Slipped disc myths: Slipped disc series 1/2

Welcome to our slipped disc series! 

Following the success of our sleep tips vlog series, we have decided to continue with a mini blog series about slipped discs.

We often hear people when they first come into the clinic concerned that they have a ‘slipped disc’. However there are some big misnomers and myths surrounding the common perception of them.

In this blog we will discuss 5 of the main slipped disc myths and explain some of the anatomy behind slipped discs. In the next blog we will talk we will discuss how you can help yourself if you have a ‘slipped disc’, otherwise known as a herniated disc or prolapsed disc. Of course, if you are ever in doubt, we’d recommend booking in to see us for an initial consultation as we can help to diagnose and identify potential slipped disc issues.

Slipped Disc Myth 1: Vertebral discs are not disc shaped

The purpose of vertebral discs is to act as a space-filler and shock-absorber between the back bones that make up the spine. Whilst they are called discs, they are not disc shaped. In fact, they are more of a fat kidney bean shape. However, whilst the discs are designed to transfer and safely distribute weight through it, they are similar in that they are structured with a harder extremity to its centre. Instead of a hole in the centre of the disc however there is a gloopy structure called the nucleus pulposus. Indeed, it is perhaps easier to imagine the disc as being like a jam-doughnut rather than a disc.

Slipped Disc Myth 2: discs are positioned between the vertebrae

I can hear the anatomists questioning this one. However, the idea that the discs sit in between back bones (vertebrae) a little bit like a kebab skewer is incorrect. Indeed, the disc only cushions part of the vertebra (known as the body). On the other side bony structures, such as facets, articulate with each other to distribute weight and offer stability whilst we move. Click here for a video to explain more about the anatomy of the disc in relation to the vertebrae.

slipped discs are not really like discs
slipped disc

Slipped disc myth 3: Discs slip

This is the biggie. But, no matter the phrase that you’ll hear all over the internet and in textbooks, the intervertebral discs do not slip when we are referring to a ‘slipped disc’. A huge reason why the discs can not slip as we may think is due to the anatomy of the spine. Along most edges of the spine there are other structures, including thick ligaments and connective tissues, that hold the disc firmly in place. The disc itself is less likely to slip. However, the nucleus pulposus we mentioned above (which we compared to the jam in a jam doughnut) can move (herniate) through the structure of the disc and create complications. These complications include what we terms a a ‘bulging disc’ or a ‘herniated’ or ‘prolapsed disc‘.

Comparatively rare, in someone with pathology or more wear and tear, a vertebrae can move forward out of position: This is known as spondylolisthesis.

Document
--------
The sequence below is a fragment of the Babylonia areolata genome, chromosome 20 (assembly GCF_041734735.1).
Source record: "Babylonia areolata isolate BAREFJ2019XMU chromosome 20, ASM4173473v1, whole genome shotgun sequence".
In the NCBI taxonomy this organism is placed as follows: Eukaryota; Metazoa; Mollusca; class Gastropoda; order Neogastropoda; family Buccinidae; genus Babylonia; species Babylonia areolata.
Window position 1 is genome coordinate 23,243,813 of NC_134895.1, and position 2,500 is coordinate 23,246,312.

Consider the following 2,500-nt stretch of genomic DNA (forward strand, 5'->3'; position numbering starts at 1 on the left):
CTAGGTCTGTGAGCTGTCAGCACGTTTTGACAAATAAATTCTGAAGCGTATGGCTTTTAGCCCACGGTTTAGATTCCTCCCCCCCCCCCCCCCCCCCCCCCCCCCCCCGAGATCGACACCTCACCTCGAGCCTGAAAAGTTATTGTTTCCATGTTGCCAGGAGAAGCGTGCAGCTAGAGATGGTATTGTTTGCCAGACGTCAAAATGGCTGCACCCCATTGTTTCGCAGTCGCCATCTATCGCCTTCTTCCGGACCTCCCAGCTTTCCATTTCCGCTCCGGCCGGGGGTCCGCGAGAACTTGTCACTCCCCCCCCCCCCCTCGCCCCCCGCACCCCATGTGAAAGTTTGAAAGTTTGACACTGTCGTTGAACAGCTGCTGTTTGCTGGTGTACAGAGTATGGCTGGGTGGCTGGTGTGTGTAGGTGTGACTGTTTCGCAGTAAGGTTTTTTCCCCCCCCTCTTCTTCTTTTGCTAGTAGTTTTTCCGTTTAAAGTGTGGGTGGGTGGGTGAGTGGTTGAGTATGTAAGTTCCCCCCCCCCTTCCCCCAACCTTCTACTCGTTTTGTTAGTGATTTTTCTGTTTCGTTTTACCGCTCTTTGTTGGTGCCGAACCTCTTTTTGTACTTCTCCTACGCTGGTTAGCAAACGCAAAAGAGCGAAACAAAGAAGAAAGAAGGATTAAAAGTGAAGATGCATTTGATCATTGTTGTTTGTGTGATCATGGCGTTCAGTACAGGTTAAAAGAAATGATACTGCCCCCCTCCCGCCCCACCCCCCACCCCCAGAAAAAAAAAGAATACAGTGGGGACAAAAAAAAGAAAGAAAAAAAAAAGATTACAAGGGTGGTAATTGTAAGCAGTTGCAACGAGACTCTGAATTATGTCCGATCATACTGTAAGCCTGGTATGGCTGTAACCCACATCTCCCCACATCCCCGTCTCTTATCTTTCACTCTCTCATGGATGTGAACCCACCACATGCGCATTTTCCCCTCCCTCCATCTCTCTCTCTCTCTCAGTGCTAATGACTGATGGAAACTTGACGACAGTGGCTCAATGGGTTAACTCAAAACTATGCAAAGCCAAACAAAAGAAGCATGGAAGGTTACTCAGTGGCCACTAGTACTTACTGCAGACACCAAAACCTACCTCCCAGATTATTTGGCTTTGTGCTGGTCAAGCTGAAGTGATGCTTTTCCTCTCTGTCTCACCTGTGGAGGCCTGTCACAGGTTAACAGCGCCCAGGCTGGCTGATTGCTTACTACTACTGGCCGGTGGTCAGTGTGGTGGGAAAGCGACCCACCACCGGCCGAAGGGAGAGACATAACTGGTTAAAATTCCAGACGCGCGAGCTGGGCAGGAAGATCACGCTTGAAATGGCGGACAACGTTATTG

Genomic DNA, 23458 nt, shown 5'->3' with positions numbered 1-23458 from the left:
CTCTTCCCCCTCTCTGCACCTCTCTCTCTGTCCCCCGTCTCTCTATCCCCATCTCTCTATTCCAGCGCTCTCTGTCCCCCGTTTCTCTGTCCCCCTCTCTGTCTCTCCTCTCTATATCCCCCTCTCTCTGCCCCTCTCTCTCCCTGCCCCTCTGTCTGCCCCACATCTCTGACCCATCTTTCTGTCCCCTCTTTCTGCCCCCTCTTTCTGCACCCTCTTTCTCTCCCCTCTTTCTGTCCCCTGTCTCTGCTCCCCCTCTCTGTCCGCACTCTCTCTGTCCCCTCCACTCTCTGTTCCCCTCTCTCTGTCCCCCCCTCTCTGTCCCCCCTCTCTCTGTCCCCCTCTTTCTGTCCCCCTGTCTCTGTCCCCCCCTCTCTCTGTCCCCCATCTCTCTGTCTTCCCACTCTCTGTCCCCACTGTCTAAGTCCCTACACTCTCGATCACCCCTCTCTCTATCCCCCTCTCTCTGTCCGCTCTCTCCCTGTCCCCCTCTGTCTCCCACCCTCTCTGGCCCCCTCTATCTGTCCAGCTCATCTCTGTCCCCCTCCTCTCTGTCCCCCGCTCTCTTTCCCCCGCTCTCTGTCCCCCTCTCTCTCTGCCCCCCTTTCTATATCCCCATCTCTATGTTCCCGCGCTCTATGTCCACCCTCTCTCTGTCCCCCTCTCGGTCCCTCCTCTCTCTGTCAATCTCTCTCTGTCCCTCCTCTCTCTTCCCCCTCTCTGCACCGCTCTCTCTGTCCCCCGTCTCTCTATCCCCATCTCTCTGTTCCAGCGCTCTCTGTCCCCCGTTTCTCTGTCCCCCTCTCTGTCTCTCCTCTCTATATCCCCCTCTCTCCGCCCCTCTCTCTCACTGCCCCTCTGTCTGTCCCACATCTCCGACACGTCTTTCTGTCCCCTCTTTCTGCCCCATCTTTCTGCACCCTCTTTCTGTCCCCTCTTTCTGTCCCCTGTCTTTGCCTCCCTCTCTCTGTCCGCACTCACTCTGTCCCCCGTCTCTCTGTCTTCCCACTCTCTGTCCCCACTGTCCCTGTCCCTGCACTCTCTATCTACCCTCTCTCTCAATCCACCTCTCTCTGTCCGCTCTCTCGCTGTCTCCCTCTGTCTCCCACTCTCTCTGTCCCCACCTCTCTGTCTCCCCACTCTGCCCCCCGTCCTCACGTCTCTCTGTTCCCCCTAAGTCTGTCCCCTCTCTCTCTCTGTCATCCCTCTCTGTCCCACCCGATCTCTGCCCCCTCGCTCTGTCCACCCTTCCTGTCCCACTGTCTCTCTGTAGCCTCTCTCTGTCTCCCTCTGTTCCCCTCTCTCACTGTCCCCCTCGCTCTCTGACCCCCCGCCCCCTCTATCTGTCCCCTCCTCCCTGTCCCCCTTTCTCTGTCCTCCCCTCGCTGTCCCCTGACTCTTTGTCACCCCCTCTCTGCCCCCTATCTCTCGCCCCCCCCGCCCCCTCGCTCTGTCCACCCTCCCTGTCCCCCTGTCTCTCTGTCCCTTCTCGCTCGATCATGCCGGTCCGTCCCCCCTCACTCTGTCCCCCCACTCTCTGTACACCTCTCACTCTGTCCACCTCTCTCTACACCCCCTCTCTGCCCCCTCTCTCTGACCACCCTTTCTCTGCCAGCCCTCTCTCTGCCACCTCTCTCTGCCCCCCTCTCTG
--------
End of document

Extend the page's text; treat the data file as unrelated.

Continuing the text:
Slipped disc myth 4: Slipped disc always creates sciatica or sciatic symptoms

Before we explain this, we need to remind you that sciatica is not in itself an illness, but rather a collection of symptoms. It’s another wrongly used term from a medical or scientific perspective.

Sciatic symptoms or sciatica may however occur from herniated, bulging or prolapsed discs but it doesn’t always happen. Similarly, you can get nerve pain down the legs or in the low back without the disc being involved. You can also have a ‘slipped disc’ without any pain or symptoms. Working out whether the disc is involved or not is one of the things Chiropractors are trained to figure out and we do this during our initial consultation sessions.


Slipped disc myth 5:  All ‘Slipped discs’ require surgery

Surgery should really only be used as a matter of last resort. In many cases no intervention is required to help apart from time and gentle movement. Sometimes targeted exercises can be used to strengthen certain areas of the body and stretch others. Other non-surgical methods, used to speed up the healing process may include heat/cold therapy, Chiropractic care or other manual therapies, over-the-counter pain relief or cortisone injections. Chiropractors at Connective Chiropractic are well placed to offer assistance.

Click here for the next slipped disc blog

In the next blog, we discuss what to do if you have a slipped disc, herniated disc or prolapsed disc

Click here to book an initial consultation at Connective Chiropractic

The Author and Sleep tips vlog speaker

Dr James Harrison (Chiropractor)
LL.B(Hons), MChiro, MMCA, LRCC
Owner and Principal Chiropractor at Connective Chiropractic


Connective Chiropractic Ltd,
55 Kingsclere Road,
RG21 6XG

01256 639 452


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Registered Company (10788728) in England & Wales, Registered Address: 55 Kingsclere Road, Basingstoke, Hampshire. RG21 6XG.

Site content last edited 11 September 2023 (Version 1.4) (Version 1.0 - 1st November 2017). Last update Monday 11 September 2023

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